On April 27, 1940, Blokhin was rewarded with the Order of the Red Banner for carrying out this amazingly bloody organized mass killing. The Order was traditionally given to military personnel who displayed “exceptional courage, self-denial, and valour during combat”. He was given the order secretly in order to protect the secret nature of the killings.
In 1941, Stalin found himself in an alliance with the Polish government after the Germans invaded Russia. He released hundreds of thousands of Poles from prison camps, and was pressed on several occasions to account for the missing POWs. Stalin pled ignorance, but in 1943 the truth began to emerge with the discovery of the mass graves at Katyn. The Soviet government denied all responsibility and blamed the Germans. It wasn’t until 1990 and Mikhail Gorbachev’s institution of openness that the truth was revealed through a series of documents highlighting the country’s role in the massacre.
Blokhin didn’t live to see his deeds publically recognized. Following Stalin’s death in 1953, he was forced to retire. During the deStalinization campaign that followed, Blokhin was stripped of his rank and turned to alcoholism. A combination of drink and insanity reportedly led to his death in 1955, the cause of which is officially listed as suicide.
The legacy of his heinous acts lives on. Along with the 7000 prisoners of war Blokhin personally executed at Katyn, he is reportedly directly responsible for the deaths of many thousands of other people in prison camps during the Second World War, aptly earning him that title of “Most Prolific Executioner” in the Guinness Book of World Records.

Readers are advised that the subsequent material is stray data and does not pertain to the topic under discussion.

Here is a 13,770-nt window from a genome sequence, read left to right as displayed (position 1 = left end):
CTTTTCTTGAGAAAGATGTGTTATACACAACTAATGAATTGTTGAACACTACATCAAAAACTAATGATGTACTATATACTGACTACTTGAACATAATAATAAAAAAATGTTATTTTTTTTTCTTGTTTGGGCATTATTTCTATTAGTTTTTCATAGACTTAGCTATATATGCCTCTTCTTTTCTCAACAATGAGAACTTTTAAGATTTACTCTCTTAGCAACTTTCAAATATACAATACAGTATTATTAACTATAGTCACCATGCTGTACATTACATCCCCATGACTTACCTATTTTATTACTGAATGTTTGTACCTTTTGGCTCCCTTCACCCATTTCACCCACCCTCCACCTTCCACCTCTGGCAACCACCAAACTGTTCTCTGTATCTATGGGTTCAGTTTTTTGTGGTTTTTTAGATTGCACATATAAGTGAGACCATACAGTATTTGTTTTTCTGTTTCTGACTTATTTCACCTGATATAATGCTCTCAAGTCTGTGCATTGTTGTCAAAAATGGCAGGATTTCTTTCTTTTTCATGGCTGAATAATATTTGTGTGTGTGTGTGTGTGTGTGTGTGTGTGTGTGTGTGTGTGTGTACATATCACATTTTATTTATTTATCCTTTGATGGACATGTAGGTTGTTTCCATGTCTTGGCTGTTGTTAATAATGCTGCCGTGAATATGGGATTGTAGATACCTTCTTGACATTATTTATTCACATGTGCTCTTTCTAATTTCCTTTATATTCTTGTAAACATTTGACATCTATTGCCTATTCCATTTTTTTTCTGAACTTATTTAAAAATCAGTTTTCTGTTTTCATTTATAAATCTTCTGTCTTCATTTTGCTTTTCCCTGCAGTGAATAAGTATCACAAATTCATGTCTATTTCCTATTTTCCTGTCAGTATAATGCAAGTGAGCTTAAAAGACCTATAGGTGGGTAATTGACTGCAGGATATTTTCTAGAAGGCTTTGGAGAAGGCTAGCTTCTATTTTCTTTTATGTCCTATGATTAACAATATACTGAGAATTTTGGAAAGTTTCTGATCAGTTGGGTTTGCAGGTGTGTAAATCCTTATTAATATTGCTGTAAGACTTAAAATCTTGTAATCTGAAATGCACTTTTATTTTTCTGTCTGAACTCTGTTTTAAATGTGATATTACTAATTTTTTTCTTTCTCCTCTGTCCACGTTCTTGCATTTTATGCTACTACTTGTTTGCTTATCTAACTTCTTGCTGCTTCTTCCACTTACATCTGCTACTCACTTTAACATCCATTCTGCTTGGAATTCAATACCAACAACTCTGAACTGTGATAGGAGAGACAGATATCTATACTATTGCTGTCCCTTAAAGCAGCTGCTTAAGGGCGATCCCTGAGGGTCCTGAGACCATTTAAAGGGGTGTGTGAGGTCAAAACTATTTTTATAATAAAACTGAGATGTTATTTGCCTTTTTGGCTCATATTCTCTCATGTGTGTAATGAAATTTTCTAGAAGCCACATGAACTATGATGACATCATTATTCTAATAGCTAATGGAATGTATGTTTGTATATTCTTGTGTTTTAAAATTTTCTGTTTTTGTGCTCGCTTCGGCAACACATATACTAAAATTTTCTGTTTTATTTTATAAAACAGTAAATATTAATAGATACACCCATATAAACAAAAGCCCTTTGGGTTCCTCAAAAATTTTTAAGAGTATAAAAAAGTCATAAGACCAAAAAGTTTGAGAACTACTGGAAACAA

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- Blokhin actually received the Order of the Red Banner twice, along with several other awards including the Order of the Red Star, Order of the Patriotic War (first class), and the Order of Lenin.
- Joseph Stalin was also a recipient of the Order of the Red Banner.
- A memorial for the Katyn Massacre was built in 2000.
- In 2010, a plane carrying the President of Poland, Lech Kaezynski, along with a large portion of his cabinet, crashed on the outskirts of Smolensk, Russia, killing everyone on board. Smolensk is the location of the Katyn mass graves.
- Blokhin’s total of over 7000 executions is a drop in the bucket of deaths caused by the Stalin regime, estimated between 10 to 20 million!
- Meis, M. 2011, “A Monument to Forgetting”, The Virginia Quarterly Review, vol. 87, no. 4, pp. 238-VIII.
- Roberts, Geoffrey. “Katyn.” Encyclopedia of Genocide and Crimes Against Humanity. Ed. Dinah L. Shelton. Vol. 2. Detroit: Macmillan Reference USA, 2005. 606-608. Gale Virtual Reference Library. Web. 7 Mar. 2013.
- John, P.F. 2010, “Katyn: Tragedy Upon Tragedy”, History Today, vol. 60, no. 6, pp. 31-34.
- Sedek, G. 1995, “Katyn massacre”, Nature, vol. 377, no. 6548, pp. 380-380.
- Soviet Awards
- Vasili Blokhin